Jesus Was Born in a Barn.
Ah, the annual nativity scene! Churches from Seattle to Schenectady will recreate the beloved Christmas tableau. Mary and Joseph will be encased by stable walls, shepherds on bended knee with perhaps a lamb or two milling around, and the Baby Jesus nestled in a wooden manger. Only problem is, it’s probably not accurate.
We think because there was no room in the inn, Joseph and Mary wandered around until they found a stable or, some say, a cave. However, they may have stayed in the “inn,” after all — or at least, a certain section of it. The word mentioned in Luke 2:7 was not an ancient version of La Quinta. It is the same word employed in Luke 22:11, which is translated as “guest-chamber” or “guest room.” With his ancestral home in Bethlehem, Joseph was probably seeking shelter at the home of a relative, but the place was already packed when he and Mary arrived. In those days, families slept on the second floor and animals were brought into the main floor at night to stay warm and keep rustlers away. It was in this space that Christ was likely born and laid in a manger. Because wood was not a common building material back then, the manger was probably a stone basin at one end of the room.
There Were Three Wise Men.
Not necessarily. Three gifts are mentioned in Matthew 2:11, but the number of wise men is not specified. There could have been only two carrying gold, incense and myrrh among them. Or there could have been dozens, each carrying a number of the gifts. No one really knows. It does seem reasonable that the Magi would have traveled in force. The journey from the “East” (probably modern-day Iran) to Israel was around 1000 miles. These wise men would not have been very wise if they traveled in measly numbers across that great and treacherous expanse. They likely had a retinue of guards and servants with them.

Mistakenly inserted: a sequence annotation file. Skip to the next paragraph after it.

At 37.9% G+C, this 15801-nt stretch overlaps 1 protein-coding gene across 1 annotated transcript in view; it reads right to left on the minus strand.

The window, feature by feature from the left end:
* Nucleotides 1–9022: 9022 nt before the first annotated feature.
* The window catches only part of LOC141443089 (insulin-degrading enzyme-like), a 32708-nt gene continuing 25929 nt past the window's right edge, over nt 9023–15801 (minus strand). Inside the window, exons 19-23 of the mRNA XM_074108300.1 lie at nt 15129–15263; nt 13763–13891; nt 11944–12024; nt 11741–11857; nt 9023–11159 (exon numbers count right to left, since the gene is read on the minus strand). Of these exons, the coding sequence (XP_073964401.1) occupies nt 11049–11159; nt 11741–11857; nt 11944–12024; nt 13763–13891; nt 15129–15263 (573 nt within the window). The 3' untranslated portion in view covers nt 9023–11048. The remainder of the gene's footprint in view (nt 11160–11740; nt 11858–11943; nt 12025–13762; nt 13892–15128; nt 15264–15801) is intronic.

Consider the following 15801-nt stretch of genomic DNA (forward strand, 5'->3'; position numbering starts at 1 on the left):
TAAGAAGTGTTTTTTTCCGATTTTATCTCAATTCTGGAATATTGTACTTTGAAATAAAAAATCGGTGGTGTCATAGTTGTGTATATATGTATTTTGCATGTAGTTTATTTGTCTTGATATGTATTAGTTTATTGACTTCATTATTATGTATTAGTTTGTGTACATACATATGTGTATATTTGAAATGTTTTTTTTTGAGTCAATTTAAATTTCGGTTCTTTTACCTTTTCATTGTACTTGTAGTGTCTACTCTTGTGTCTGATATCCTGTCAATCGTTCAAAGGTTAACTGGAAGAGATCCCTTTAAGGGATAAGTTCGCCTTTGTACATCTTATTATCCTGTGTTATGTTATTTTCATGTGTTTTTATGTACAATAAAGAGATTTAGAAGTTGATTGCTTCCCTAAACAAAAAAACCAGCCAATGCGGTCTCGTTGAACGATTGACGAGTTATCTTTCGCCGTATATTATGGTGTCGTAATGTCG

We belt out the familiar carol every year: “Hark, the herald angels sing! Glory to the newborn King!” But does the biblical account say that the angels actually sang? Luke’s Gospel states that one angel made the nativity announcement, followed by a host of angels praising God and saying, “Glory to God in the highest” (Lk 2:9-14). Praise in those days means what it does today: to lavish approval or admiration on a person. The angels may have shouted their praise, for all we know. Is it possible they rolled out a hymn? Sure. We read in Revelation 15 that seven angels held harps of gold while they sang. But the Christmas account does not unequivocally say that the angelic host was a choir.
Christmas was invented to turn pagans to Christianity.
This one is repeated ad infinitum. It goes like this: the ancient Romans celebrated several December holidays during their long history, most notably Saturnalia and the Birth of the Unconquered Sun. Thus, as the reasoning goes, the Catholic Church enshrined Christmas on December 25 to appropriate these pagan winter festivals.
However, it is not crystal-clear that the church did this at all. In fact, there is some scholarly speculation that it was the other way around: that the faltering solar cult was trying to overshadow a nativity date that already had some significance to Christians. It wasn’t until the 12th century that the theory of the church trying to convert sun-worshipping pagans was offhandedly mentioned in a manuscript by a Syrian monk. It took another 600 years for a Protestant German theologian to speculate that Christmas was a paganized holiday because of its placement near the solar festival.
Certain pagan symbols eventually made their way into our holiday elebrations — such as mistletoe, yule logs and Christmas trees–but it is not hard fact that the church “invented” the holiday to turn the ancients from paganism.
Nativity photo by Alex Bruda via stockxchng